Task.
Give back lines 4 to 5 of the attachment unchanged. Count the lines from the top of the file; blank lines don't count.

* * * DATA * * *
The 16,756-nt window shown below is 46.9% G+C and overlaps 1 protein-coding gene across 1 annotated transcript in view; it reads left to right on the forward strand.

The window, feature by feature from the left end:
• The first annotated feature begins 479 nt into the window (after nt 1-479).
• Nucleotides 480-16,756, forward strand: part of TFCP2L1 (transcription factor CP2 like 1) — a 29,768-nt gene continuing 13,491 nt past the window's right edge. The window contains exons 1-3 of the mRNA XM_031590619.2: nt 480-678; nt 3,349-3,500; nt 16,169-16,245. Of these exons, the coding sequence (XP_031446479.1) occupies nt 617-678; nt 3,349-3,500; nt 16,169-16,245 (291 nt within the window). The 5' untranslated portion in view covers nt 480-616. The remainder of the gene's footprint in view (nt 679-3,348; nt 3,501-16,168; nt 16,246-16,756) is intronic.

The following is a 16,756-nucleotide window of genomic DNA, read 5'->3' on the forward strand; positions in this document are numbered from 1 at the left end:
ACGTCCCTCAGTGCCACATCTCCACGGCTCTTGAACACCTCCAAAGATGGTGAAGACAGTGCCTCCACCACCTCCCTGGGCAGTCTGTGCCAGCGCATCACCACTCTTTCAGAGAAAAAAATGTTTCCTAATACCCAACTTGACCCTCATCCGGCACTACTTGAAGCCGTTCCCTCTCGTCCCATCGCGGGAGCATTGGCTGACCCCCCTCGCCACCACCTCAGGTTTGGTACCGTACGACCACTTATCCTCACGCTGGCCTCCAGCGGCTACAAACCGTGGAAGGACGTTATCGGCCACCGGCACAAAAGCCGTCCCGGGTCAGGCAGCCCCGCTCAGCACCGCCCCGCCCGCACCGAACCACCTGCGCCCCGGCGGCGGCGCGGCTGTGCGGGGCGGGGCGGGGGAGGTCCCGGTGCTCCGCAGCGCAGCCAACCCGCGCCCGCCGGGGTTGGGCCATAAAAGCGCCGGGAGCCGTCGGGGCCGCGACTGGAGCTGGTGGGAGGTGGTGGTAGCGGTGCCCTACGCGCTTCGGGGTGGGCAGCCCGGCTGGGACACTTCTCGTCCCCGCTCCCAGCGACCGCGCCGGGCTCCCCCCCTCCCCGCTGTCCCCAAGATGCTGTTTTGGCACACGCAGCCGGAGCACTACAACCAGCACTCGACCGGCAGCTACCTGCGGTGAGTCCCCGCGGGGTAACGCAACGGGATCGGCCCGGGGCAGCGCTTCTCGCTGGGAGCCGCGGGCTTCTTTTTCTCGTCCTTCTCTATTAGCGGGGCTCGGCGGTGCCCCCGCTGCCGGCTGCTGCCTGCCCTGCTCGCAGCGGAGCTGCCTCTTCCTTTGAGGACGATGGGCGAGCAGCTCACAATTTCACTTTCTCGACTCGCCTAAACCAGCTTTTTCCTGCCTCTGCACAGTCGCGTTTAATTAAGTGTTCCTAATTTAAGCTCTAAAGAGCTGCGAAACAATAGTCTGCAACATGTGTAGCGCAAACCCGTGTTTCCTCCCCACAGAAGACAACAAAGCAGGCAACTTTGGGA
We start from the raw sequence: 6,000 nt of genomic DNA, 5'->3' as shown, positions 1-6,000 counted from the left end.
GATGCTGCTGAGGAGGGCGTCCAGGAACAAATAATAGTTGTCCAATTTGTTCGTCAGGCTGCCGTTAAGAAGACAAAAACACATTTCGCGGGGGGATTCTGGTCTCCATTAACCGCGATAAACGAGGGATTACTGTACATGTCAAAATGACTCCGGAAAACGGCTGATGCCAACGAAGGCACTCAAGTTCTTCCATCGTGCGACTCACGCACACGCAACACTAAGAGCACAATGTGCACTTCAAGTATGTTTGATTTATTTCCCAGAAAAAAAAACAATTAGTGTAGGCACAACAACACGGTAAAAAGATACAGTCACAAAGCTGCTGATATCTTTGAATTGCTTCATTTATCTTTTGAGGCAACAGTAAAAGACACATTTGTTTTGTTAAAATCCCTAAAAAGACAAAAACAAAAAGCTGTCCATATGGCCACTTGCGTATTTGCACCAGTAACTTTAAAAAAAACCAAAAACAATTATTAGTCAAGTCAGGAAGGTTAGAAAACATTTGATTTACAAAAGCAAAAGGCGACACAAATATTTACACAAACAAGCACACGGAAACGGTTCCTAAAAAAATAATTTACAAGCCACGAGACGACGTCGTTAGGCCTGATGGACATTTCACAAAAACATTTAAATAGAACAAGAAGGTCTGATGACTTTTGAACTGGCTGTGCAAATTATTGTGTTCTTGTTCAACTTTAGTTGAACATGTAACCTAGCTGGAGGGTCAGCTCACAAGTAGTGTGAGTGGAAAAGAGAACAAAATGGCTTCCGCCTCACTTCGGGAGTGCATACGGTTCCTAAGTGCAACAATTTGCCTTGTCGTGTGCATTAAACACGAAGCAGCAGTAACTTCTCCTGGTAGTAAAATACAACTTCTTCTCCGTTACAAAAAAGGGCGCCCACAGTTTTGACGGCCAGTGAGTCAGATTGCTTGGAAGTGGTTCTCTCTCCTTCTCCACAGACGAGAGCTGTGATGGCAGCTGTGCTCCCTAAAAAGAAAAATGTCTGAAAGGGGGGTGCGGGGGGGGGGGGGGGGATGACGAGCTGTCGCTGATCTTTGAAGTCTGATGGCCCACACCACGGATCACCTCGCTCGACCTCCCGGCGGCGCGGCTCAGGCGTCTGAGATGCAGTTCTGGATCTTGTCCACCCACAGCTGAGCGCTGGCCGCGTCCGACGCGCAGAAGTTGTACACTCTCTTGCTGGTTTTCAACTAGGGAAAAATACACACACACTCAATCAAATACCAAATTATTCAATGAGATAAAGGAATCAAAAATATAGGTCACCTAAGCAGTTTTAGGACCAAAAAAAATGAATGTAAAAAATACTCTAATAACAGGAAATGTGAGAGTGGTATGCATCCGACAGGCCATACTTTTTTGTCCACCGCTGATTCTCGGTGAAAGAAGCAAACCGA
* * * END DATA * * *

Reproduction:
• Nucleotides 480-16,756, forward strand: part of TFCP2L1 (transcription factor CP2 like 1) — a 29,768-nt gene continuing 13,491 nt past the window's right edge. The window contains exons 1-3 of the mRNA XM_031590619.2: nt 480-678; nt 3,349-3,500; nt 16,169-16,245. Of these exons, the coding sequence (XP_031446479.1) occupies nt 617-678; nt 3,349-3,500; nt 16,169-16,245 (291 nt within the window). The 5' untranslated portion in view covers nt 480-616. The remainder of the gene's footprint in view (nt 679-3,348; nt 3,501-16,168; nt 16,246-16,756) is intronic.

The following is a 16,756-nucleotide window of genomic DNA, read 5'->3' on the forward strand; positions in this document are numbered from 1 at the left end: